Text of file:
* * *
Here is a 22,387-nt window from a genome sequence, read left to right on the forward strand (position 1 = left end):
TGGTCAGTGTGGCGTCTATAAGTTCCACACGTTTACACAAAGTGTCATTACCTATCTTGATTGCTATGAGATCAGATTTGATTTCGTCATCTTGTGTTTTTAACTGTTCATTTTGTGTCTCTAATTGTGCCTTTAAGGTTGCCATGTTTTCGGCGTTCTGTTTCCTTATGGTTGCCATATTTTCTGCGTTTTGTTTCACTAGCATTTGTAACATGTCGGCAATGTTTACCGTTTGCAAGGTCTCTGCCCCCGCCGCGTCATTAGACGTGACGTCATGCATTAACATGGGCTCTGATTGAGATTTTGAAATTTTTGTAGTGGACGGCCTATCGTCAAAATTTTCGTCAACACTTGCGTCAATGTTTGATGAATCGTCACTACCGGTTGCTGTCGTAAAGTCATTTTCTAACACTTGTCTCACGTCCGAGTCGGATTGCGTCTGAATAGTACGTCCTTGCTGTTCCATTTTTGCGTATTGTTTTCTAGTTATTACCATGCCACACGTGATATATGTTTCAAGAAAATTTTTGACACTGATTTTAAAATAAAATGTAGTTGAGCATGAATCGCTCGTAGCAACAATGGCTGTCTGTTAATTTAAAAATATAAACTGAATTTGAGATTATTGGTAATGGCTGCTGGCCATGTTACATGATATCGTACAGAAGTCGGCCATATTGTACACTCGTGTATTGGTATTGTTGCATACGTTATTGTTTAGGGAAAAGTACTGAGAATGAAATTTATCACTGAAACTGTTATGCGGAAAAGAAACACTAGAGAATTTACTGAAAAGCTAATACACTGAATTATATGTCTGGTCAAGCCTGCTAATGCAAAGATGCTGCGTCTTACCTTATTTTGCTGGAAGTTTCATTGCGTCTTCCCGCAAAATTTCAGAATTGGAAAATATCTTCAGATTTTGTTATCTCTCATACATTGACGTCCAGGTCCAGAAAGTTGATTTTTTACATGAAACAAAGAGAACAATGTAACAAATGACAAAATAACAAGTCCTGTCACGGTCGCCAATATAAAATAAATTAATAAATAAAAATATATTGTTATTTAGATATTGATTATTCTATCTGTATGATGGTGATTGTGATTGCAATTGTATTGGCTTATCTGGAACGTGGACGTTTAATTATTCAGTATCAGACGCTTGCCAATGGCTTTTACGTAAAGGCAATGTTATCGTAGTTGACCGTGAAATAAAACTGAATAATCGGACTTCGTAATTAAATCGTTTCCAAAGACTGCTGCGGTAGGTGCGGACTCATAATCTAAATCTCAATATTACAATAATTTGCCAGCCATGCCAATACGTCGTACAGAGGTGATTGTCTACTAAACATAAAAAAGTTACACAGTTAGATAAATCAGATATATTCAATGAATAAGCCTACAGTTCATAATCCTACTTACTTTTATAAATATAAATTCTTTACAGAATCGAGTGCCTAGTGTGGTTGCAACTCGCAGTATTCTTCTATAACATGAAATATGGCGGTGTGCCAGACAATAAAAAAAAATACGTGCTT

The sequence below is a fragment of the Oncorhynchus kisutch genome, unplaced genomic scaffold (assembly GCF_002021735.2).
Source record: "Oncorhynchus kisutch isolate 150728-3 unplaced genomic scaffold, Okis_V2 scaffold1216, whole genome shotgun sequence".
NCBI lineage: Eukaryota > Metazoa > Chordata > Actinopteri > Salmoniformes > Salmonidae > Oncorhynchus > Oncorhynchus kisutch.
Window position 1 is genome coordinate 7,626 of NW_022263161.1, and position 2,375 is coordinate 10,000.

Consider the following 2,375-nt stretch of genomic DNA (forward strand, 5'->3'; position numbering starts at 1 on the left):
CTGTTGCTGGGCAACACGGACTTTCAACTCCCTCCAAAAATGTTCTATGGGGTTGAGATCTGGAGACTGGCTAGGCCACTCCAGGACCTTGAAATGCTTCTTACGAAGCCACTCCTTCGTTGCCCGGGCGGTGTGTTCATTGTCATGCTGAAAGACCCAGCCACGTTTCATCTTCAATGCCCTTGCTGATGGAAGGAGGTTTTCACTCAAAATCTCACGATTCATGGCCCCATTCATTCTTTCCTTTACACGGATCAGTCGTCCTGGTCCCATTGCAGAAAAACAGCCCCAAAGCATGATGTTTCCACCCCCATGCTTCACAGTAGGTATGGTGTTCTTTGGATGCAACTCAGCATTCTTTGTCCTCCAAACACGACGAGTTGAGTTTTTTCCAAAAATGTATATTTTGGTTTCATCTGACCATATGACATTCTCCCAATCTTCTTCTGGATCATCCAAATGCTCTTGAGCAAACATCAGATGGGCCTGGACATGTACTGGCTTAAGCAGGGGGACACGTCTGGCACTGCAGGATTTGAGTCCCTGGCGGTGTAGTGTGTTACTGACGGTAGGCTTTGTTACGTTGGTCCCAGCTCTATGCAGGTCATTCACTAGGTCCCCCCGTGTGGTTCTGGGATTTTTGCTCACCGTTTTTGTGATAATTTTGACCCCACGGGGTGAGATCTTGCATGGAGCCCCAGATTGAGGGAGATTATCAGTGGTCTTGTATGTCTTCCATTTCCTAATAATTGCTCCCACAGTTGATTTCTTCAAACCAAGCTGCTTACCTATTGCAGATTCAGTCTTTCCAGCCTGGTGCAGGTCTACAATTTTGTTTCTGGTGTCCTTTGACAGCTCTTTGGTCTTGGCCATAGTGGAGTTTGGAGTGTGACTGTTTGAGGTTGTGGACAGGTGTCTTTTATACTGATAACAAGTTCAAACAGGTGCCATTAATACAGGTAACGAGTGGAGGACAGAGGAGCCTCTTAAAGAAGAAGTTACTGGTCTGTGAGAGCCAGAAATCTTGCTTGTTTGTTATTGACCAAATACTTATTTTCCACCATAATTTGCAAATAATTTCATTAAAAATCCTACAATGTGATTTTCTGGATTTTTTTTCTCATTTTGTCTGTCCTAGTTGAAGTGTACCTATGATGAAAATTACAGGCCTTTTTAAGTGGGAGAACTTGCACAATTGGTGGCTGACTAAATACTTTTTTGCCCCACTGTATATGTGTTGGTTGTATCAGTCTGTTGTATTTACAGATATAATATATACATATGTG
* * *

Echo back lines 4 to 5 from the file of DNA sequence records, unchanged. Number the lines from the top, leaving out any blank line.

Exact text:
Source record: "Oncorhynchus kisutch isolate 150728-3 unplaced genomic scaffold, Okis_V2 scaffold1216, whole genome shotgun sequence".
NCBI lineage: Eukaryota > Metazoa > Chordata > Actinopteri > Salmoniformes > Salmonidae > Oncorhynchus > Oncorhynchus kisutch.